And, if the smaller horn loses pattern control under say 800 hz (becomes unloaded) does this mean the compression driver is essentially radiating into free space? Having lost both pattern control, AND the acoustic coupling of the horn?

Will Lassie get Timmy out of the well?


One of the important things to realize is that a horn does not STOP the sound from radiating into a particular area (out of the pattern)-but rather reduces it-as compared to on axis.

For example lets say you have a 1'x1' horn and a 4'x4' horn that for all intents and purposes have the same design and coverage angle.  Of course in reality this is very hard to do-but lets assume so for now.

If you put a 8Khz tone into each of them (well within the freq at which both horns would have "control") the 4'x4' horn would be a bit louder-because it basically has less "leakage" to the area outside the horn coverage pattern.  

This energy is therefore contained within the coverage pattern-making for a higher on axis/off axis ratio.

As others have noted-ther are a lot of other factors that affect horn design that will result in different overall outcomes.

Yet one more reason for large horns.
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Ivan Beaver
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Tim Weaver

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Re: HF horns. Which has the advantage?
« Reply #12 on: February 16, 2010, 01:35:17 pm »

Thanks guys,

I'm trying to design new cabinets and going through different Horn and Driver combinations was stirring up these questions that I had no answer to. For instance at Assistance Audio they are bragging about running 1" exit drivers down below 1k. But when I look at the available horn flares, most have a "usable low freq limit" of around 1.5k. Which was quite confusing at first but I guess they are saying that the flare loses all pattern control under 1.5k. I was worried that if I used the wrong horn and crossed something at 1k I would toast my CD.

The other question was the horn size. If you want a certain coverage out of your HF horn you can get that coverage in anything from a horn the size of a coffee cup, all the way up to those old JBL's that were 5 feet long.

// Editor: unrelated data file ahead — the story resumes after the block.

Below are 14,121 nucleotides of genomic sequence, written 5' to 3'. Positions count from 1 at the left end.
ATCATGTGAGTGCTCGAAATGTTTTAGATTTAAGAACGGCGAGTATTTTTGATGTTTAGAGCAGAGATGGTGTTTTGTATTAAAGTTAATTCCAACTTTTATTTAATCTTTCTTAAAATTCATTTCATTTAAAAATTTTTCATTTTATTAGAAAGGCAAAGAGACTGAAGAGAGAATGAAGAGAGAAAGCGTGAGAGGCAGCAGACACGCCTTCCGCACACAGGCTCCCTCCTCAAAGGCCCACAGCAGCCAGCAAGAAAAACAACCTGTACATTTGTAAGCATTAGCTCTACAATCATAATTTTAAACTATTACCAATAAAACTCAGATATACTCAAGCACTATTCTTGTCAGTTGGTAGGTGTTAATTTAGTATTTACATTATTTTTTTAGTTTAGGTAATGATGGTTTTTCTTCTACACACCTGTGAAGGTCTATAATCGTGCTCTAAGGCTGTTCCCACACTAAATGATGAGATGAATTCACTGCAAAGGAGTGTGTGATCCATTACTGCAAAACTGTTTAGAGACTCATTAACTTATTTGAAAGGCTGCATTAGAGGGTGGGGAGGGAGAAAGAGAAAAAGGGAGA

Then I read here and there that, there is no such thing as long throw/short throw. There is only SPL and pattern control. Which sorta makes sense, but why then do long throw cabs from the big manufacturers use longer horns? Just for looks? Is it a function of needing a tight pattern down to x-over freq that means a longer horn with a slower flare rate?

Tim "still not the sharpest knife in the elevator" Weaver
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Phillip_Graham

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Re: HF horns. Which has the advantage?
« Reply #13 on: February 16, 2010, 05:19:27 pm »

Tim Weaver wrote on Tue, 16 February 2010 13:35

Thanks guys,

I'm trying to design new cabinets and going through different Horn and Driver combinations was stirring up these questions that I had no answer to.


If you are using off the shelf components, horns produced by the manufacturer of the compression driver are less likely to have problems at the throat/driver interface.

Quote:


For instance at Assistance Audio they are bragging about running 1" exit drivers down below 1k. But when I look at the available horn flares, most have a "usable low freq limit" of around 1.5k.


The usable low frequency limit number has very little practical meaning without knowing the horn flare rate and what the manufacturers' primary consideration is in defining the "usuable" low limit.  There are plenty of stout CD that can work on carefully chosen flares below 1kHz

Quote:


The other question was the horn size. If you want a certain coverage out of your HF horn you can get that coverage in anything from a horn the size of a coffee cup, all the way up to those old JBL's that were 5 feet long.


While a crude metric, large horns generally perform better, or at least give more leeway in producing a good performing design.

What do you want the cabinet you are working on to do?  What driver(s) are going to exist below the compression driver(s)?
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Ivan Beaver

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Re: HF horns. Which has the advantage? CAUTION
« Reply #14 on: February 16, 2010, 05:25:44 pm »

Be VERY careful when doing this!

You cannot just pick a horn and then pick a driver that you like.  They may or may not paly well together.

I remember years ago I took a EV 8Hd horn 120
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Tim Weaver

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Re: HF horns. Which has the advantage? CAUTION